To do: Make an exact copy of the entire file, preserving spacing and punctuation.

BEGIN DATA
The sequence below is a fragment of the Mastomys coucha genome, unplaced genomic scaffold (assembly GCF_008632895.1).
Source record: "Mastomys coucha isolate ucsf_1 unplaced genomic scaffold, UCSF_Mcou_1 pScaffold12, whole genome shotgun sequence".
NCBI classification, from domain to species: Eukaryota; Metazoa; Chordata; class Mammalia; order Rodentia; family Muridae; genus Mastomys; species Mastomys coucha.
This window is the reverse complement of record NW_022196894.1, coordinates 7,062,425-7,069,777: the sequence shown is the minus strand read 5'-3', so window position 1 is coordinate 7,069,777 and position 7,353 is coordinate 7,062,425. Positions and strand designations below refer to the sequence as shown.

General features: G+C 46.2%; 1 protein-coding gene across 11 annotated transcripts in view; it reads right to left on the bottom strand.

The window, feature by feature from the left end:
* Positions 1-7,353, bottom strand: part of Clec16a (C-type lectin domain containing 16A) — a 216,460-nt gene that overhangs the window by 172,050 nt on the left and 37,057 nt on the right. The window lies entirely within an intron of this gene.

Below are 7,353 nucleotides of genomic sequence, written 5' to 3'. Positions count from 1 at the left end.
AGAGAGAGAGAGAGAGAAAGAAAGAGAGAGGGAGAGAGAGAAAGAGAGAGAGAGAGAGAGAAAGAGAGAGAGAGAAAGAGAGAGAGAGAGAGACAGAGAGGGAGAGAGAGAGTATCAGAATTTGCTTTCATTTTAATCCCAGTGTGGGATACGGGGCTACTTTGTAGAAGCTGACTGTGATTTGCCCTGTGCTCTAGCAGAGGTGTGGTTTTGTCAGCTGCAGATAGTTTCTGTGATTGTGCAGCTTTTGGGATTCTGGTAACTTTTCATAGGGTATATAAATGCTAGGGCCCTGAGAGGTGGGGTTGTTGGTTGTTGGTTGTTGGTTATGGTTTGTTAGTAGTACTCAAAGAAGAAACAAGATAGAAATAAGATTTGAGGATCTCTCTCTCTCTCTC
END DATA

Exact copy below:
The sequence below is a fragment of the Mastomys coucha genome, unplaced genomic scaffold (assembly GCF_008632895.1).
Source record: "Mastomys coucha isolate ucsf_1 unplaced genomic scaffold, UCSF_Mcou_1 pScaffold12, whole genome shotgun sequence".
NCBI classification, from domain to species: Eukaryota; Metazoa; Chordata; class Mammalia; order Rodentia; family Muridae; genus Mastomys; species Mastomys coucha.
This window is the reverse complement of record NW_022196894.1, coordinates 7,062,425-7,069,777: the sequence shown is the minus strand read 5'-3', so window position 1 is coordinate 7,069,777 and position 7,353 is coordinate 7,062,425. Positions and strand designations below refer to the sequence as shown.

General features: G+C 46.2%; 1 protein-coding gene across 11 annotated transcripts in view; it reads right to left on the bottom strand.

The window, feature by feature from the left end:
* Positions 1-7,353, bottom strand: part of Clec16a (C-type lectin domain containing 16A) — a 216,460-nt gene that overhangs the window by 172,050 nt on the left and 37,057 nt on the right. The window lies entirely within an intron of this gene.

Below are 7,353 nucleotides of genomic sequence, written 5' to 3'. Positions count from 1 at the left end.
AGAGAGAGAGAGAGAGAAAGAAAGAGAGAGGGAGAGAGAGAAAGAGAGAGAGAGAGAGAGAAAGAGAGAGAGAGAAAGAGAGAGAGAGAGAGACAGAGAGGGAGAGAGAGAGTATCAGAATTTGCTTTCATTTTAATCCCAGTGTGGGATACGGGGCTACTTTGTAGAAGCTGACTGTGATTTGCCCTGTGCTCTAGCAGAGGTGTGGTTTTGTCAGCTGCAGATAGTTTCTGTGATTGTGCAGCTTTTGGGATTCTGGTAACTTTTCATAGGGTATATAAATGCTAGGGCCCTGAGAGGTGGGGTTGTTGGTTGTTGGTTGTTGGTTATGGTTTGTTAGTAGTACTCAAAGAAGAAACAAGATAGAAATAAGATTTGAGGATCTCTCTCTCTCTCTC